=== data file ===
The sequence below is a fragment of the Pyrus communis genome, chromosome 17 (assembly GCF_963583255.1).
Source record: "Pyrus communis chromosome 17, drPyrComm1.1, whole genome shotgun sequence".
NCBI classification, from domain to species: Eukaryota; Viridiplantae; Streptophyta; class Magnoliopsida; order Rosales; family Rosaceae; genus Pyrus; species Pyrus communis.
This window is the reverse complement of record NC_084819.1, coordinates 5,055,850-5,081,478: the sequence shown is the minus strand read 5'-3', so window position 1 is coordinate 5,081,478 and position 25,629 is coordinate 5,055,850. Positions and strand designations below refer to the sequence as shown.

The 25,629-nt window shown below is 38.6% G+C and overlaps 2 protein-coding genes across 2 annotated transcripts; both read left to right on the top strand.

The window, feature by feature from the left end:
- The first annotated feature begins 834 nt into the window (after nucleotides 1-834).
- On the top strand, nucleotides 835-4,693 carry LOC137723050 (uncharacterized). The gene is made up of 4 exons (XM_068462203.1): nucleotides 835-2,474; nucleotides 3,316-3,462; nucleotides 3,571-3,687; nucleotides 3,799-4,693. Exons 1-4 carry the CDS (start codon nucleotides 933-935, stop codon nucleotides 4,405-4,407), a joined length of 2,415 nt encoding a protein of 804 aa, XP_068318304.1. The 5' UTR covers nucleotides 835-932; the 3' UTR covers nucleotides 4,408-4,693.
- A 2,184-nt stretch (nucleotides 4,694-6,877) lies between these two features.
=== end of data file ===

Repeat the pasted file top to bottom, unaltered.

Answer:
The sequence below is a fragment of the Pyrus communis genome, chromosome 17 (assembly GCF_963583255.1).
Source record: "Pyrus communis chromosome 17, drPyrComm1.1, whole genome shotgun sequence".
NCBI classification, from domain to species: Eukaryota; Viridiplantae; Streptophyta; class Magnoliopsida; order Rosales; family Rosaceae; genus Pyrus; species Pyrus communis.
This window is the reverse complement of record NC_084819.1, coordinates 5,055,850-5,081,478: the sequence shown is the minus strand read 5'-3', so window position 1 is coordinate 5,081,478 and position 25,629 is coordinate 5,055,850. Positions and strand designations below refer to the sequence as shown.

The 25,629-nt window shown below is 38.6% G+C and overlaps 2 protein-coding genes across 2 annotated transcripts; both read left to right on the top strand.

The window, feature by feature from the left end:
- The first annotated feature begins 834 nt into the window (after nucleotides 1-834).
- On the top strand, nucleotides 835-4,693 carry LOC137723050 (uncharacterized). The gene is made up of 4 exons (XM_068462203.1): nucleotides 835-2,474; nucleotides 3,316-3,462; nucleotides 3,571-3,687; nucleotides 3,799-4,693. Exons 1-4 carry the CDS (start codon nucleotides 933-935, stop codon nucleotides 4,405-4,407), a joined length of 2,415 nt encoding a protein of 804 aa, XP_068318304.1. The 5' UTR covers nucleotides 835-932; the 3' UTR covers nucleotides 4,408-4,693.
- A 2,184-nt stretch (nucleotides 4,694-6,877) lies between these two features.